One of the traits I picked up from my late grandmother (who I've mentioned numerous times before) was a passion for books and reading. There are three large walls at my grandparents' home filled with books, all cataloged, alphabetized and filed according to genre. One wall alone is dedicated to historical nonfiction and bibliographies.
The kitchen isn't even safe. Three bookshelves are lined with books about any kind of cooking you can imagine, with the stark exception of veganism. Plenty of vegetarian books (that include recipes with fish) but no vegan. Then again, this is the lady that tried her hardest to get me to eat a steak once a week after I went vegetarian to make sure my iron levels stayed normal.
One of my favorite things to do when I visit my mom is to pick up more books for my collection. Some notables include the very first book my grandmother ever bought with her own money, an Irish and Scottish cookbook and a Duncan Hines baking book. Gigi usually made notes in recipes she enjoyed, so I thought I'd let you peek into the Duncan Hines book and my past...
My grandparents were on their 53rd anniversary when she passed in 2008
My grandfather's favorite. I hate pineapple, and she always "forgot" and made this for my birthday. I think it was really for Grandpa.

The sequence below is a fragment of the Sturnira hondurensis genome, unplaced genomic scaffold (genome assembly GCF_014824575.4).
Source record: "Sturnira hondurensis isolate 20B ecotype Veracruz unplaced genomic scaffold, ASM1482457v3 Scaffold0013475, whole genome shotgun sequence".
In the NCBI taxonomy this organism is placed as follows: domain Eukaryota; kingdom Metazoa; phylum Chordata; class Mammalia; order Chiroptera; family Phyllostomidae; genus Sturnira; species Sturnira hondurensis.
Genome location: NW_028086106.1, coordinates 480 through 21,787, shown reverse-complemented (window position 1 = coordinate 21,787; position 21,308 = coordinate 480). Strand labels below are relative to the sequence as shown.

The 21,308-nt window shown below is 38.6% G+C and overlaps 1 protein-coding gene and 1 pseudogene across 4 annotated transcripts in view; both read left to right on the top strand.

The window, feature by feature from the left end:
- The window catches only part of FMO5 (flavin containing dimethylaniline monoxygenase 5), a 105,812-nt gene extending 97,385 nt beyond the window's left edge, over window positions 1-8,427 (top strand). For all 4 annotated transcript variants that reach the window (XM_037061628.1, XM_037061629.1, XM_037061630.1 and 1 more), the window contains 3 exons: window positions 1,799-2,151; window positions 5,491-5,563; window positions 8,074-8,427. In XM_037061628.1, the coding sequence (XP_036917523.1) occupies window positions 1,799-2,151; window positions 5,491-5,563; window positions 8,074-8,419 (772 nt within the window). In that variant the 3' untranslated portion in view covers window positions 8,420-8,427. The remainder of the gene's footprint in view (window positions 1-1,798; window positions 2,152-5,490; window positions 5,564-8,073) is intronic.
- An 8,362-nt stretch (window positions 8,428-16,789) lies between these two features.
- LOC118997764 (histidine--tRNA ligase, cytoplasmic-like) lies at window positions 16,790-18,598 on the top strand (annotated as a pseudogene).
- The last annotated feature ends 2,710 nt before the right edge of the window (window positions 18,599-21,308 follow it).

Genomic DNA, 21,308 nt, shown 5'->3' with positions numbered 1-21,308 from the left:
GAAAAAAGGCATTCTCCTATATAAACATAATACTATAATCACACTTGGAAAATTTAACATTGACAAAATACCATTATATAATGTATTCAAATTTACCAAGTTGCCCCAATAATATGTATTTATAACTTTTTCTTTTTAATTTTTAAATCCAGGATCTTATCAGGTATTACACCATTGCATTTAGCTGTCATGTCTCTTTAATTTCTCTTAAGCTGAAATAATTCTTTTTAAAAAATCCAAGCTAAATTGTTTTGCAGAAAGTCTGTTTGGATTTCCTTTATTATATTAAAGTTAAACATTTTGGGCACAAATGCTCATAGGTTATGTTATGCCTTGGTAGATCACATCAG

The other night I decided to cook from the Italian cookbook. I picked risotto and was pleasantly surprised to see the first non-vegan recipe that didn't call for parmesan cheese and only had five ingredients. The recipe gives different versions of risotto, and I chose the herbed variation where you basically throw dried herbs into the stock. Another plus - you don't have to stand and stir! Here is the recipe, shiny and easy and vegan for you.
Risotto, adapted from Better Homes & Gardens Italian Cookbook circa 1971
1/4 finely chopped onion
2 tbsp vegan butter
3 cups vegetable broth
1 cup arborio rice
In a medium saucepan cook onion in butter until onion is tender. Stir in broth, rice, salt and pepper. Bring to a rolling boil; reduce heat to low. Cover with a tight fitting lid and cook for 15 minutes. DO NOT REMOVE LID. Remove from heat. Let stand, covered, for 5-8 minutes. Rice should be tender but still slightly firm and the mixture should be creamy. Serve immediately.
The risotto is no fuss and creamy as it should be. I served it with Italian baked tofu and roasted delicata squash and the leftovers made a delicious lunch.